Although not visible, this brings several features for users: You can now easily add an event using a web form at https:/ / The web form makes submitting new events much easier than before, when people had to fill out an email template. Submitting events is also much less error-prone, as several fields have a pre-defined set of values you can choose from, ensuring standardised data.

As well as revising the event submission form, we are also pleased to announce the introduction of 'edit this event' options. Each event page now has an "Edit this event" button at the bottom of the page. Whenever you see data missing or incorrect, you can click to edit this event and improve the accuracy of an event's data.

This new feature also makes it much easier to submit an event if it is a recurring event, especially if it is held in the same location every year. In this case, you can open the previous edition, click "Edit this event", change the date and probably a few things here and there, and that's it - submit your new event.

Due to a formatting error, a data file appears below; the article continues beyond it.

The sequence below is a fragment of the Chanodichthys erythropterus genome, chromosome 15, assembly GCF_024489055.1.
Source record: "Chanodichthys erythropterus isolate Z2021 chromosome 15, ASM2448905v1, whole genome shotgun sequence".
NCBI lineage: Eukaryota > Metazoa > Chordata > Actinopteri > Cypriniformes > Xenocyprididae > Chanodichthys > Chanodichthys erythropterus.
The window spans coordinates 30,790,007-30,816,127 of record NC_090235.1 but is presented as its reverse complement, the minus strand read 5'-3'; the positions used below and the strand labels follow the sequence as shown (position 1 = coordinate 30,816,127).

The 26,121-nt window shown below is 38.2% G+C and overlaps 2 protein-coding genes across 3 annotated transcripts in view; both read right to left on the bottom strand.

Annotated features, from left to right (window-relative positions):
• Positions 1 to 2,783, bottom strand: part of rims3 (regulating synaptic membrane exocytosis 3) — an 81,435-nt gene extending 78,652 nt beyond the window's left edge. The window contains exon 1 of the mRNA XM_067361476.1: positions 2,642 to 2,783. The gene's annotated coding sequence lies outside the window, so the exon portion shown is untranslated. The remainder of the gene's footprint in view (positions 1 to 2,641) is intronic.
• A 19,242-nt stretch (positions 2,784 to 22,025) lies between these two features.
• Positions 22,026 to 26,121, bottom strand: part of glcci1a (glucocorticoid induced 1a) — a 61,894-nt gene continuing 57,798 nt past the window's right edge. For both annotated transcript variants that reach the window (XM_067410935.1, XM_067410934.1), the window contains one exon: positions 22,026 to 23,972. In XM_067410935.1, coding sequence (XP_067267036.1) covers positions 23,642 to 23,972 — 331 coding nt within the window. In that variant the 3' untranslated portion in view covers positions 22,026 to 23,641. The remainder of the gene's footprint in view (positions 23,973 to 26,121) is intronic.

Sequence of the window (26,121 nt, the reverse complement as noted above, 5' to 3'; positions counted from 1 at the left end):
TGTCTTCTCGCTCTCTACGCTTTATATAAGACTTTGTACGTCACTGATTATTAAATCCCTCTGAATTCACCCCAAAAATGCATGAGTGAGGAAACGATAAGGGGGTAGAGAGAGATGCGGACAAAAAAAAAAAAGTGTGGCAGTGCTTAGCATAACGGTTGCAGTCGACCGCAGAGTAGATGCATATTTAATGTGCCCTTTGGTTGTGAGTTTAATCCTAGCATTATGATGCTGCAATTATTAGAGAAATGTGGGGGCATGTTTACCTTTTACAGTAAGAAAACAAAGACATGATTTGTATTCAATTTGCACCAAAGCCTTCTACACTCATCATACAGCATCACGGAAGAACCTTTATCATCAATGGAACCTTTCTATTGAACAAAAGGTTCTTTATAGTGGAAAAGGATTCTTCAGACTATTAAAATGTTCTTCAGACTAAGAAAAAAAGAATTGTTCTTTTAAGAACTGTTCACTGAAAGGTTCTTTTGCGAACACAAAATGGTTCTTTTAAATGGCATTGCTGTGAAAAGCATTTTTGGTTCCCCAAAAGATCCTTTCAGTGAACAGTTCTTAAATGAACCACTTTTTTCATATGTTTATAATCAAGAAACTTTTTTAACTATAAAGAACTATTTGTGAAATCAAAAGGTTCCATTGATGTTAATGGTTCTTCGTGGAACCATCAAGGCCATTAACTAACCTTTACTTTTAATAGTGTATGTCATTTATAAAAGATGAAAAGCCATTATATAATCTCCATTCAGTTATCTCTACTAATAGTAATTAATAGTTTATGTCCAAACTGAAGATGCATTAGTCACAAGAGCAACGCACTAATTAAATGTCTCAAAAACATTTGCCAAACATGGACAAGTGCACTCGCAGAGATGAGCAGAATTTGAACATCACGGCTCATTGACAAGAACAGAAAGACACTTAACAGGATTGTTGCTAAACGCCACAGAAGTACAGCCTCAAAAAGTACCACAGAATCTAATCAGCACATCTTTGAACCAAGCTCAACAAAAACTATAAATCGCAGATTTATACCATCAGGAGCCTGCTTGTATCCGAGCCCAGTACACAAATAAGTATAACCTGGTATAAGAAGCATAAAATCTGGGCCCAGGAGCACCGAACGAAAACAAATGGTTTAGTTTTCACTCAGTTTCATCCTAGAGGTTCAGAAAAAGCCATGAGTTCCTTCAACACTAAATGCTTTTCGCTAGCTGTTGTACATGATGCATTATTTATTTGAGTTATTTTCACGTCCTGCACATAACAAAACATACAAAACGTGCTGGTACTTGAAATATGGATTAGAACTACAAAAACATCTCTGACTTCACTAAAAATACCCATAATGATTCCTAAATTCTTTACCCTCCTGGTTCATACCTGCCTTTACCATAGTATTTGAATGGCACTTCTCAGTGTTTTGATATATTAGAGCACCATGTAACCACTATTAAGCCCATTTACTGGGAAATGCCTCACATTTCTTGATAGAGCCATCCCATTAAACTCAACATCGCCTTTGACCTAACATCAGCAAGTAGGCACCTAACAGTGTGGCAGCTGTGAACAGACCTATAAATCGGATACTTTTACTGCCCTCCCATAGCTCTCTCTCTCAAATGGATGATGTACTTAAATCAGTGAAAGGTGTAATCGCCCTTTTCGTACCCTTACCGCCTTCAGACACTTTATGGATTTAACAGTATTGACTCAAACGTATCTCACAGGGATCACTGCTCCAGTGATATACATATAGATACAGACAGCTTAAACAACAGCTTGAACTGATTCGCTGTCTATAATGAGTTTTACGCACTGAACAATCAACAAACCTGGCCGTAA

The new database also makes it much easier to accept submissions in the backend. And faster! Once approved, each event will appear on the front page instantly.

And we have even more ideas about what we can do with the new database. Stay tuned!

Unfortunately, the data we used to create our new database has seen a lot of chaos and wild growth, so the web form still has some hiccups. The order of the data is not yet user friendly and there are some unnecessary fields that we will be getting rid of to make it easier for you to contribute. The same goes for some of the defaults you can select that are unnecessary. This will be done over the next few weeks.

In the meantime, you are very welcome to submit your event](https:/ / and test our new form and give us feedback at You are also welcome to help us get things done in the backend and have a look at our issue tracker and see where you would like to contribute.

And finally: the dark side!